Thank you and keep up the great work!

DIGLLOYD: much appreciated.

I have been considering some kind of filtering by topic for the blog, but have not implemented it—significant work to do well. In cases like this however, I am not sure it will satisfy those whose main issue seems to be not about the topic per se, but an intellectual intolerance.

As for a mirrorless system, the Nikon Z7 system is fantastic. The lenses are excellent on the whole—beautifully corrected in several ways, so I have few reservations about the Z system for general use, and the Z7 ergonomics are the best in the business IMO. For myself, the wide lens selection and the camera resolution keep the Sony A7R IV system my favorite at this point for what I shoot—for example the superb Voigtlander 50mm f/2 APO and siblings.

Claud F writes:

The reader (not a subscriber!) has a problem with your COVID-19 coverage and opinions. Well, the options are to stop reading if the COVID-19 articles are problematic or as the reader says, off putting. Or not subscribe.

No publication (I don’t read every New Yorker cover to cover) is going to be able to be all things to all people all of the time. I would think that most of your subscribers are reading your site for reviews of specific pieces of equipment and tidbits on technique. They trust your judgement and they can relate to the landscape orientation of your reviews

That hasn’t been abandoned and replaced with CV19 comments as far as I can tell.

As a person who travels extensively in the backcountry I find your recent experiences due to CV19, specifically the closure of the Alabama Hills, relevant. Finding ways to manage access and behavior in natural public places is something that needs to be talked about. I for one don’t see a problem using your blog as a way to discuss the CV19 problem for outdoor photographers.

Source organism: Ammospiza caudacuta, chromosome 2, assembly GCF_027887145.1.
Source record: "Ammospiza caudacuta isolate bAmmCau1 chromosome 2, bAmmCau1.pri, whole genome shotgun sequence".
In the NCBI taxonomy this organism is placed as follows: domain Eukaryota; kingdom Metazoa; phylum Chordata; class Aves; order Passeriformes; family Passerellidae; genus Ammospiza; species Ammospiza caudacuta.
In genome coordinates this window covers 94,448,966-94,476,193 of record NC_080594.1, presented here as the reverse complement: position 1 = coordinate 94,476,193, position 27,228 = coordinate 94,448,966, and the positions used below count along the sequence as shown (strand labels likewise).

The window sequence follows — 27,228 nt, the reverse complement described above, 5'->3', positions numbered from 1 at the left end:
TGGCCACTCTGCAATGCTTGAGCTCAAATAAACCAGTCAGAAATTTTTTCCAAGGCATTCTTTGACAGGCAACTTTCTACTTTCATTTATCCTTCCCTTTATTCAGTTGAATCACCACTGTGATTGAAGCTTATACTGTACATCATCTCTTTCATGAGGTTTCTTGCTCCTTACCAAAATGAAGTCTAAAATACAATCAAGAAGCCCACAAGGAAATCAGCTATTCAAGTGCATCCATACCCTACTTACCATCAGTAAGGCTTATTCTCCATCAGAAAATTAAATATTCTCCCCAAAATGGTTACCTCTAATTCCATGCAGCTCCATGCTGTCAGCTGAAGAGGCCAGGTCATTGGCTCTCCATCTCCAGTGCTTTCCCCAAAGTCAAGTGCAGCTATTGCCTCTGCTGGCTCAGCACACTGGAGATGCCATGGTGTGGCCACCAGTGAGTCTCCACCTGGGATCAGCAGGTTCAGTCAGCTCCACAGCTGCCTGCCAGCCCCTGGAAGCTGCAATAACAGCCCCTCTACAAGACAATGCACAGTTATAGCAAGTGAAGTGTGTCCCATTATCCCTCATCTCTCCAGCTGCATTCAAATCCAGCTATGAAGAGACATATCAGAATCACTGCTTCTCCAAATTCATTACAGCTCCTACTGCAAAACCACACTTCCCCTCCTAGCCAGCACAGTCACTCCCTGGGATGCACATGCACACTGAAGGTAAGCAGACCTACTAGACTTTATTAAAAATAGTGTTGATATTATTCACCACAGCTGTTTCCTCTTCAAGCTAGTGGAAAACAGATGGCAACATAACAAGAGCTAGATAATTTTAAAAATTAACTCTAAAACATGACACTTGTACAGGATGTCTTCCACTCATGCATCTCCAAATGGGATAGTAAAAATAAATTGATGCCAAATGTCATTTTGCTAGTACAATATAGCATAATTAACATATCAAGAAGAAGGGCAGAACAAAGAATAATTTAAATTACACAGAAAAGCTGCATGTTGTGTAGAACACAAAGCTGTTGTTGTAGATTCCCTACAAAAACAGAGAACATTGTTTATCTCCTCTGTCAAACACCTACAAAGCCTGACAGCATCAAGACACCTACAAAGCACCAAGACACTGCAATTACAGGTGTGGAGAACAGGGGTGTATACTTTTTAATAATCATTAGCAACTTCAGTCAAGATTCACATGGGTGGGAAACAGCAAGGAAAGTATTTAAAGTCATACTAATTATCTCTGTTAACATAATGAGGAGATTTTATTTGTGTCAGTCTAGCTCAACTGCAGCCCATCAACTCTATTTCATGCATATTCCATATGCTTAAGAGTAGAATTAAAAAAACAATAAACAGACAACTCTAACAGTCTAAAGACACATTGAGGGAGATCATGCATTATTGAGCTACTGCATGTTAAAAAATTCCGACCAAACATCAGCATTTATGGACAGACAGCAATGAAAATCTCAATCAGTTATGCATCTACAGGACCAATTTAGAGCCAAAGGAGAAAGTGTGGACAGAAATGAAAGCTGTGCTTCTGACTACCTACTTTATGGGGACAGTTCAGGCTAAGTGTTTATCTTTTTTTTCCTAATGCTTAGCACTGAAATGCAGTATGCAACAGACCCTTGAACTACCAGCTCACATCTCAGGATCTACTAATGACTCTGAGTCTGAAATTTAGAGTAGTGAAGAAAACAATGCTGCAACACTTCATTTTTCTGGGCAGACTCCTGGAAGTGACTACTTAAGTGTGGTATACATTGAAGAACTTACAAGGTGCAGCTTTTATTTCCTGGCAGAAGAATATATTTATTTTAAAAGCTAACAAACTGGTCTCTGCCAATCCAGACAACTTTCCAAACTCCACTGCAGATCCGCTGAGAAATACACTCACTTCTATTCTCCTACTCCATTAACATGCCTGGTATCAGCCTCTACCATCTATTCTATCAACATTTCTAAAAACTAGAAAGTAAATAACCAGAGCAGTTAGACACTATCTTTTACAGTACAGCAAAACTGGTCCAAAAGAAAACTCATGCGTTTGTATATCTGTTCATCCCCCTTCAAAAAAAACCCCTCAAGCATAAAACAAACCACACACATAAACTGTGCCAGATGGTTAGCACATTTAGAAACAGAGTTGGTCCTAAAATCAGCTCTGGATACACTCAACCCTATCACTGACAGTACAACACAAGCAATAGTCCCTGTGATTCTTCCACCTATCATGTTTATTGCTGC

DIGLLOYD: that hits the nail on the head... no one is forced to read my CV19 coverage, indeed, anyone with viewpoint intolerance can bookmark the reverse chronological index and click through to just the photo articles. It seems to be more of a viewpoint intolerance issue.

Outdoor visitation—there is some merit to not endangering oneself and needing emergency help in this current situation, but my observation is that 99.9% of visitors are just camping out and pose no demand on emergency resources. High-risk activities like backcountry climbing, skiing, etc could be prohibited while affecting hardly anyone, though I deem it of nil value.

As to closure of certain public lands, I am violating no rules (I was evicted after a rule change was made, having been there for weeks), and I have been remaining outside all closure zones.

It is unfortunate that developed campgrounds are closed, as these all have substantial social distancing and most travelers are prepared for total separation for days, and some for weeks. I can’t think of a better strategy for high-risk people than to go camp out away from the world. Yes, they have to resupply, but so too do people in cities, where the risks are far higher just going to and fro to do that, and living in close proximity. So in my view, the government is working to infect more people by such closures and doing psychological and economic damage in the process.